Forty-two people died, half of them in Queens. The snowstorm quickly became a political firestorm, with angry New Yorkers hurling insults like snowballs at beleaguered Mayor John Lindsay.
Even though I was only 8 at the time, I clearly remember the “Lindsay Storm”. I lived in Bayside, Queens and we weren’t plowed out for days. School was closed for at least 3 days.
The forecast was for flurries.
Television meteorologists predicted only a chance of snow before the flakes began falling Feb. 9, 1969.
New York City was struck particularly hard by the storm. It is estimated that 42 people perished, and several hundred more people were injured. The storm disrupted the city for days, and forced schools to close. Streets throughout Queens became impassable; mail service, buses, taxis, delivery vehicles, and trash collection were all disrupted. Thousands of motorists became trapped on the New York State Thruway. A snow emergency was issued in the city, and the Long Island Rail Road suspended all service at the time. The snowstorm left approximately 6,000 travelers stranded at Kennedy Airport. They slept on chairs and floors Over 1,000 vehicles were stalled or abandoned on the Tappan Zee Bridge; most of these were removed within a day.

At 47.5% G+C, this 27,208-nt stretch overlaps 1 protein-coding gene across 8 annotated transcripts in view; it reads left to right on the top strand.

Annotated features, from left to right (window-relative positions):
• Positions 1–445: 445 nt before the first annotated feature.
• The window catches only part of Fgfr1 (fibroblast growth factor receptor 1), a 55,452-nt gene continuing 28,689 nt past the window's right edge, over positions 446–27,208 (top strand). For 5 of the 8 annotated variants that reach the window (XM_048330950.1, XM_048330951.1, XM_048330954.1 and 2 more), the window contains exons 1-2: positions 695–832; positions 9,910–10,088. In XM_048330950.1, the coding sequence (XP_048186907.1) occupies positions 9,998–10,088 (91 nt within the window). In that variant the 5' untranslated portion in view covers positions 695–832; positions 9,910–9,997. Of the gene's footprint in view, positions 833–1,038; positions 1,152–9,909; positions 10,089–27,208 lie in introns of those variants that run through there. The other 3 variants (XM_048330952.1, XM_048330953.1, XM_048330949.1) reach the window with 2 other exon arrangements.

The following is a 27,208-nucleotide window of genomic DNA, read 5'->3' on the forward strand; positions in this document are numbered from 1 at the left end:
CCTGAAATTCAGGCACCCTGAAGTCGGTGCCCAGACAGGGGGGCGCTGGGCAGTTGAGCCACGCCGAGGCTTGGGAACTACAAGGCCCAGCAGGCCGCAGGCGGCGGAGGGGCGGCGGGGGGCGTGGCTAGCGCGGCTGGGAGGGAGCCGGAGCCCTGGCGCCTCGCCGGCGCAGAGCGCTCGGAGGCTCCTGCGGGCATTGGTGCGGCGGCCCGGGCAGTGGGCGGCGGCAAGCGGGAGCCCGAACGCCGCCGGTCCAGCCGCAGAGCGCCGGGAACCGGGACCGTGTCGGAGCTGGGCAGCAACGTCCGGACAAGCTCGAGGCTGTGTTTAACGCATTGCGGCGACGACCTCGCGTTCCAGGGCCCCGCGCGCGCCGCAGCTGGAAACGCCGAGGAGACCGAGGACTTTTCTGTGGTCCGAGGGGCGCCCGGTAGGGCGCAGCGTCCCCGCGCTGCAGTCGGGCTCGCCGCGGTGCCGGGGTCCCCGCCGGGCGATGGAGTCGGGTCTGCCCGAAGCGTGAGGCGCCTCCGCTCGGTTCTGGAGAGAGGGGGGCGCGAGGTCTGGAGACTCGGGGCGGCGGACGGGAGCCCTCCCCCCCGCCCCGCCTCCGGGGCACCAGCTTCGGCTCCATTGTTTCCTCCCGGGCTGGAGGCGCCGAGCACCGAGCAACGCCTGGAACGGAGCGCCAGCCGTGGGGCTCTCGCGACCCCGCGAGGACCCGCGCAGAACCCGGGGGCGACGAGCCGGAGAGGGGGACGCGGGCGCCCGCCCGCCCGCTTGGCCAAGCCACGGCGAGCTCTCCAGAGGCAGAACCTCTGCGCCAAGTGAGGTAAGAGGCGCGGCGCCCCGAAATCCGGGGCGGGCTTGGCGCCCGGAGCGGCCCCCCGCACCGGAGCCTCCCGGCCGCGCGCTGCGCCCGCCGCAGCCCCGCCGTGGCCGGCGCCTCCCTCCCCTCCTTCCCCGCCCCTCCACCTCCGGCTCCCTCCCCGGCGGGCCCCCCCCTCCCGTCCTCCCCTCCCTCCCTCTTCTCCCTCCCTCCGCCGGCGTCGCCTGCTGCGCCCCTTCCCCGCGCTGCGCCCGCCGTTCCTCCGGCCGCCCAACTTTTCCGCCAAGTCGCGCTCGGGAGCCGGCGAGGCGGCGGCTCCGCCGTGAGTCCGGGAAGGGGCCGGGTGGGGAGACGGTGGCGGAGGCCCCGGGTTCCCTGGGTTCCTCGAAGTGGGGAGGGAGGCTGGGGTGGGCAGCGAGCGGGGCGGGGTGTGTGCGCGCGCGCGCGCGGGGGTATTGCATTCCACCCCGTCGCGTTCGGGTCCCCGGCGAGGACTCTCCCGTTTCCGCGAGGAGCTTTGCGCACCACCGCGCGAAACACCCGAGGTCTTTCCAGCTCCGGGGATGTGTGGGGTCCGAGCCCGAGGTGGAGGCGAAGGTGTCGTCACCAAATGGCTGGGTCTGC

The New York Stock Exchange (NYSE) and American Stock Exchange (AMEX) closed as a result of the storm. It was the first time in history that the NYSE closed for a full day due to the weather, and the first time since 1918 that AMEX had done so. All commodity exchanges in New York City and the National Association of Securities Dealers also closed
This snowstorm was the inspiration for two episodes of the sitcom That Girl (starring Marlo Thomas). In a two-part story line Ann and boyfriend Donald were stranded at JFK by the snowstorm after accompanying her parents to the airport. This threatened a Broadway audition Ann had later that day – which she eventually did over the phone. Later, Donald, a writer for the fictional
Ever wonder why New York’s politicians freak out over snowstorms? The blizzard of 1969 not only paralyzed New York City for three days, but it also nearly ended Mayor John Lindsay’s political career. February 9, 1969 was supposed to be a gloomy but quiet Sunday, with a forecast for slushy rain.